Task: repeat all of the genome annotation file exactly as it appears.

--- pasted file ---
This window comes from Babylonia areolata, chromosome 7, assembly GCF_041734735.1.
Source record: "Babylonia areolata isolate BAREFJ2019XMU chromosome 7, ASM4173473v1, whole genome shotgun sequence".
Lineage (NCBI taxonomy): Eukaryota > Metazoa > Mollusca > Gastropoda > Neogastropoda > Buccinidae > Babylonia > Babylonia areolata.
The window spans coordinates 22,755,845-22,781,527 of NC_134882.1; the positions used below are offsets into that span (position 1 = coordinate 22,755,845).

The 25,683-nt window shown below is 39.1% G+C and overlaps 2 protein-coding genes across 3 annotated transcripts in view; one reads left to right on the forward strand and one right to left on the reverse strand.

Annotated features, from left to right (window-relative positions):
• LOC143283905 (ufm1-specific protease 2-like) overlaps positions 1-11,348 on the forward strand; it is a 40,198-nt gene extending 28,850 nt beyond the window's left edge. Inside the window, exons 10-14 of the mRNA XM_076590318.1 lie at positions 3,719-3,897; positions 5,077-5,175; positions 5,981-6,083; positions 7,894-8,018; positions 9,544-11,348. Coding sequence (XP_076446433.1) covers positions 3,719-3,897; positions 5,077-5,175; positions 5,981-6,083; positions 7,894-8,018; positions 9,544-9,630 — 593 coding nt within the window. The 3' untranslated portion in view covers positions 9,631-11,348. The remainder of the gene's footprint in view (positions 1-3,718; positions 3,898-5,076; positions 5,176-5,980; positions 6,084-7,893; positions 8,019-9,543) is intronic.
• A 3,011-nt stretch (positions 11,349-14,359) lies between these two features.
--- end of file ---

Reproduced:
This window comes from Babylonia areolata, chromosome 7, assembly GCF_041734735.1.
Source record: "Babylonia areolata isolate BAREFJ2019XMU chromosome 7, ASM4173473v1, whole genome shotgun sequence".
Lineage (NCBI taxonomy): Eukaryota > Metazoa > Mollusca > Gastropoda > Neogastropoda > Buccinidae > Babylonia > Babylonia areolata.
The window spans coordinates 22,755,845-22,781,527 of NC_134882.1; the positions used below are offsets into that span (position 1 = coordinate 22,755,845).

The 25,683-nt window shown below is 39.1% G+C and overlaps 2 protein-coding genes across 3 annotated transcripts in view; one reads left to right on the forward strand and one right to left on the reverse strand.

Annotated features, from left to right (window-relative positions):
• LOC143283905 (ufm1-specific protease 2-like) overlaps positions 1-11,348 on the forward strand; it is a 40,198-nt gene extending 28,850 nt beyond the window's left edge. Inside the window, exons 10-14 of the mRNA XM_076590318.1 lie at positions 3,719-3,897; positions 5,077-5,175; positions 5,981-6,083; positions 7,894-8,018; positions 9,544-11,348. Coding sequence (XP_076446433.1) covers positions 3,719-3,897; positions 5,077-5,175; positions 5,981-6,083; positions 7,894-8,018; positions 9,544-9,630 — 593 coding nt within the window. The 3' untranslated portion in view covers positions 9,631-11,348. The remainder of the gene's footprint in view (positions 1-3,718; positions 3,898-5,076; positions 5,176-5,980; positions 6,084-7,893; positions 8,019-9,543) is intronic.
• A 3,011-nt stretch (positions 11,349-14,359) lies between these two features.